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Eugene Volokh

No Pseudonymity for Woman Suing Alleging Rape by Sean "Diddy" Combs

From yesterday's decision by Judge Jessica Clarke (S.D.N.Y.) in Doe v. Combs:

Plaintiff alleges that Combs, Pierre and the Third Assailant … gang raped her when she was {17 years old} [and under the influence of drugs and alcohol they supplied] …. The Court recognizes that public disclosure of Doe's identity could have a significant impact on her, particularly given the graphic and disturbing allegations in this case. While the Court does not take Plaintiff's concerns lightly, the Court cannot rely on generalized, uncorroborated claims that disclosure would harm Plaintiff to justify her anonymity. Without more specific support, Plaintiff fails to overcome the prejudice to Defendants and public interest factors implicated here.

Indeed, similar motions to proceed anonymously in sexual assault lawsuits involving public figures, including Kevin Spacey and Harvey Weinstein, were likewise denied…. The Court, however, stays the effect of this Order until after the Court decides Defendants' pending motion for judgment on the pleadings….

This case concerns highly sensitive and personal matters, including allegations that Defendants trafficked, drugged and gang raped Doe. Although Plaintiff is now an adult, she was a minor when the alleged incidents occurred, making the case particularly sensitive…. [And] other than informing Defendants of her identity, Doe has not publicly revealed her identity related to these allegations.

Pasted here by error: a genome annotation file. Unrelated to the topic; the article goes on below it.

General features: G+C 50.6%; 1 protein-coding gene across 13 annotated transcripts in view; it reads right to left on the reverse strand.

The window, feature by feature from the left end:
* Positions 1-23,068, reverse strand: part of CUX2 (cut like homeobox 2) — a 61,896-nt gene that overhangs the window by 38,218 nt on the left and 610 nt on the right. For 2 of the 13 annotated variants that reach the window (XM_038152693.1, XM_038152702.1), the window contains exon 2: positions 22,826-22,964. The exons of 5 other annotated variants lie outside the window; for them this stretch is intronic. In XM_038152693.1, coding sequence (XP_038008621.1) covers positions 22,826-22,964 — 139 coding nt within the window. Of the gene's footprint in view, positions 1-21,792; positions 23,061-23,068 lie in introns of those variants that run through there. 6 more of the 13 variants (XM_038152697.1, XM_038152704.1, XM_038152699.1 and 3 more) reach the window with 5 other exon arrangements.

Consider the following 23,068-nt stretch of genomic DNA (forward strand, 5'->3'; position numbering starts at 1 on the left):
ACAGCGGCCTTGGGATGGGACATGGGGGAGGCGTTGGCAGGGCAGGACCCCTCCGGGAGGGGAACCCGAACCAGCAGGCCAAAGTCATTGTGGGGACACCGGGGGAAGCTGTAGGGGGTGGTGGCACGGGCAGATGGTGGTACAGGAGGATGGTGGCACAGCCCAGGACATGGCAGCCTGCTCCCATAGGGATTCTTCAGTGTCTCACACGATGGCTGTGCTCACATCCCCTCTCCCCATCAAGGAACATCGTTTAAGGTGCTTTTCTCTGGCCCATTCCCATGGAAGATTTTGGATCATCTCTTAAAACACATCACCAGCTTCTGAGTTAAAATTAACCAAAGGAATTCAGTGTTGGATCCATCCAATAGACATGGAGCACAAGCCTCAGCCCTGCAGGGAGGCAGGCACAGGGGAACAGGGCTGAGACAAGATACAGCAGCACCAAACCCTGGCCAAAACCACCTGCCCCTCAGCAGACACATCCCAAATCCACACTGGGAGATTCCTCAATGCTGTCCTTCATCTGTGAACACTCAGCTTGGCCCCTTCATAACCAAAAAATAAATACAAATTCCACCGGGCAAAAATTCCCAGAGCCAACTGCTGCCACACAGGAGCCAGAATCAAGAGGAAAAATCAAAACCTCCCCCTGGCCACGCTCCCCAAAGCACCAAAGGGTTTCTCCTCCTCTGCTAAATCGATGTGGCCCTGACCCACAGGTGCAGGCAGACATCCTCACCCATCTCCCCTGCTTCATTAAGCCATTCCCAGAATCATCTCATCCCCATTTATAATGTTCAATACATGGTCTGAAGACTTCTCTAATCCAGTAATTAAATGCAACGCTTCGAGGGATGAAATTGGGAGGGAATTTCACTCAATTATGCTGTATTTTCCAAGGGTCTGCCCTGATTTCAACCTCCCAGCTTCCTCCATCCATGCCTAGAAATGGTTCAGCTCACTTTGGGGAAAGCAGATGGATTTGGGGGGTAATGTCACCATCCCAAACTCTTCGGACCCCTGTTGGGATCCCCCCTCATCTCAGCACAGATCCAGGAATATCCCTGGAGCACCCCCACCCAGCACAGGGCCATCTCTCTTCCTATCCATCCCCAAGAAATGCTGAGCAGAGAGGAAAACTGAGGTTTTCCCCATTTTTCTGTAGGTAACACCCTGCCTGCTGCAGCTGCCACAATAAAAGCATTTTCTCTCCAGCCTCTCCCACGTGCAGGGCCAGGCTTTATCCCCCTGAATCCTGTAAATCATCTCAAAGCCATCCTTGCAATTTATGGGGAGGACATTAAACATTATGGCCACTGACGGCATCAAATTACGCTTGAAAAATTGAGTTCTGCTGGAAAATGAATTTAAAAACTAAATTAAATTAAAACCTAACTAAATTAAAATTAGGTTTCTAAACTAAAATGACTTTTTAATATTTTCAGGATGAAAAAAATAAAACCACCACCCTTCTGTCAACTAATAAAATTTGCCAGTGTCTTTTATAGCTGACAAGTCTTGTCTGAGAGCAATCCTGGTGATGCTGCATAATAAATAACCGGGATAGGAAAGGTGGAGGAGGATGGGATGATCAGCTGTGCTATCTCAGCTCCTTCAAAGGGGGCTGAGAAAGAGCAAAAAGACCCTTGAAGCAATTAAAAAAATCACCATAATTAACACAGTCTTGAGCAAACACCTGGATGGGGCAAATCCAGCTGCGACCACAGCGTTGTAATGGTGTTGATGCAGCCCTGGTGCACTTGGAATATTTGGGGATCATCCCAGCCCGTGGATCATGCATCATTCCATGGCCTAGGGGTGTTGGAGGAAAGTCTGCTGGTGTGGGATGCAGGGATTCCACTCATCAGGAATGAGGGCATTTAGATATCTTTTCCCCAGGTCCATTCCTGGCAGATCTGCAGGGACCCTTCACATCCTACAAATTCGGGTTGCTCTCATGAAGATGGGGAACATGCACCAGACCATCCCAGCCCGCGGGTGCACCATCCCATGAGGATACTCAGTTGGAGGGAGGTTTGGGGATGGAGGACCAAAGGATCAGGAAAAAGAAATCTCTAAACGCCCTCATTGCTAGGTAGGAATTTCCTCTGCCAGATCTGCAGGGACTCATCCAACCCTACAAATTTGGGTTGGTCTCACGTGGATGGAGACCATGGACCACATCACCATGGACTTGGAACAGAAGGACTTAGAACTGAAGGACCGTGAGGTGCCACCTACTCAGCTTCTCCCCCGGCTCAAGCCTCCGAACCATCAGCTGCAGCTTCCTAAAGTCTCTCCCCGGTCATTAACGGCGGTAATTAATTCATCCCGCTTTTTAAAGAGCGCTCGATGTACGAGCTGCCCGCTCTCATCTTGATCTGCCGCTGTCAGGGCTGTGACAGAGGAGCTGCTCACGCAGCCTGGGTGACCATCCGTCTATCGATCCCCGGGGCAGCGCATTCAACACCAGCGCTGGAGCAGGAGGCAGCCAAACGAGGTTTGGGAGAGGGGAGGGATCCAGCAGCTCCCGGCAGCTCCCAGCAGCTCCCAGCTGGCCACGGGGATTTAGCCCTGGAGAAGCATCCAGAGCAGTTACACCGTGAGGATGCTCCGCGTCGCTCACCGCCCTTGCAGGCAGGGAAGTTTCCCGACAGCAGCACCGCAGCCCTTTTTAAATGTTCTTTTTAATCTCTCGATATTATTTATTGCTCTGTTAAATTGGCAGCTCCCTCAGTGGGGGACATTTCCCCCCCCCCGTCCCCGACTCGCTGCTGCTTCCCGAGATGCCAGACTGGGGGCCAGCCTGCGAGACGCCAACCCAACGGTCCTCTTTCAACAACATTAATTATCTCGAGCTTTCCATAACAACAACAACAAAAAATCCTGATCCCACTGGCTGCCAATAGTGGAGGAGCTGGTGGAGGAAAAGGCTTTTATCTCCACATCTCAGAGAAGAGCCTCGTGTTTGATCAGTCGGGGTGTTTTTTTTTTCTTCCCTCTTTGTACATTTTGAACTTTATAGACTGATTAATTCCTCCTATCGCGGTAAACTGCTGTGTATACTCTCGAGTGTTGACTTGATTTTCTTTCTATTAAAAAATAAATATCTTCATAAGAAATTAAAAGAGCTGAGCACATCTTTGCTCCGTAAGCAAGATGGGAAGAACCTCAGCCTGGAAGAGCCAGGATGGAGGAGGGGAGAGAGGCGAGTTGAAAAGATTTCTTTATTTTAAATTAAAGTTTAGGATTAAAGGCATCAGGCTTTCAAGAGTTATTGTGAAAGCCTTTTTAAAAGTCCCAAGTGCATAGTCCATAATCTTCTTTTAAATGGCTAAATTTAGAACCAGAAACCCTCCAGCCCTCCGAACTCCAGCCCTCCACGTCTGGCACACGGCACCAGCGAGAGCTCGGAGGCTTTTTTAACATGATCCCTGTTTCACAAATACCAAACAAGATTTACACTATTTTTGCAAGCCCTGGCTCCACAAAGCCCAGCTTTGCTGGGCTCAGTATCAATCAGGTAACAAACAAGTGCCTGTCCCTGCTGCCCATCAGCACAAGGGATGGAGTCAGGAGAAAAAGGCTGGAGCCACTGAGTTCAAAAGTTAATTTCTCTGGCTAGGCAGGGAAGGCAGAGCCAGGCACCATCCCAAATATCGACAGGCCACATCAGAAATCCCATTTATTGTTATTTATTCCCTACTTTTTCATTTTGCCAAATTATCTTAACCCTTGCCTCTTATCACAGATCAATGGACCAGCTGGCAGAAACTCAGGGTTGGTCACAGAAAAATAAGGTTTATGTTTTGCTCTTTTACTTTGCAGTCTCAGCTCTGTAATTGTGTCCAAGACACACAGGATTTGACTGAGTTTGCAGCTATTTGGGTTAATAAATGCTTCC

Although these factors weigh in Plaintiff's favor, they are not dispositive. See, e.g., Doe v. Weinstein (S.D.N.Y. 2020) ("Courts in this district have explained that allegations of sexual assault, by themselves, are not sufficient to entitle a plaintiff to proceed under a pseudonym."); Rapp v. Fowler (S.D.N.Y. 2021) (denying plaintiff's motion to proceed anonymously in action involving Kevin Spacey's alleged sexual abuse of plaintiff when he was a minor). And every other factor, as described below, weighs against Plaintiff maintaining her anonymity for the entirety of this action….

Where a plaintiff claims that disclosure will harm that person's mental health, courts in this Circuit look for corroboration from medical professionals that detail the risk to plaintiff. That corroborating evidence must detail how revealing plaintiff's name in particular, as opposed to the trauma that could occur through reliving the experience through litigation, would cause harm.

Here, Doe has failed to identify any particularized harm that revealing her identity would cause. She claims only generally and without corroboration that she will suffer trauma if her identity is revealed and she becomes the focus of media attention…. As in Doe v. Skyline Autos. Inc. (S.D.N.Y. 2019), "Plaintiff simply projects generalized harm, and more is required for her to satisfy her burden." Her conclusory assertions fall short of demonstrating the particularized harm she would suffer as a result of disclosure….

The fact that a plaintiff was a minor at the time of the alleged harm, alone, [does not sufficiently weigh in her favor]. Here, although Plaintiff was a minor when the assault allegedly occurred, she is now an adult in her late 30s. She fails to identify any other, relevant vulnerabilities….

[Moreover,] "[f]undamental fairness suggests that defendants are prejudiced when required to defend themselves publicly … while plaintiff make[s] accusations from behind a cloak of anonymity."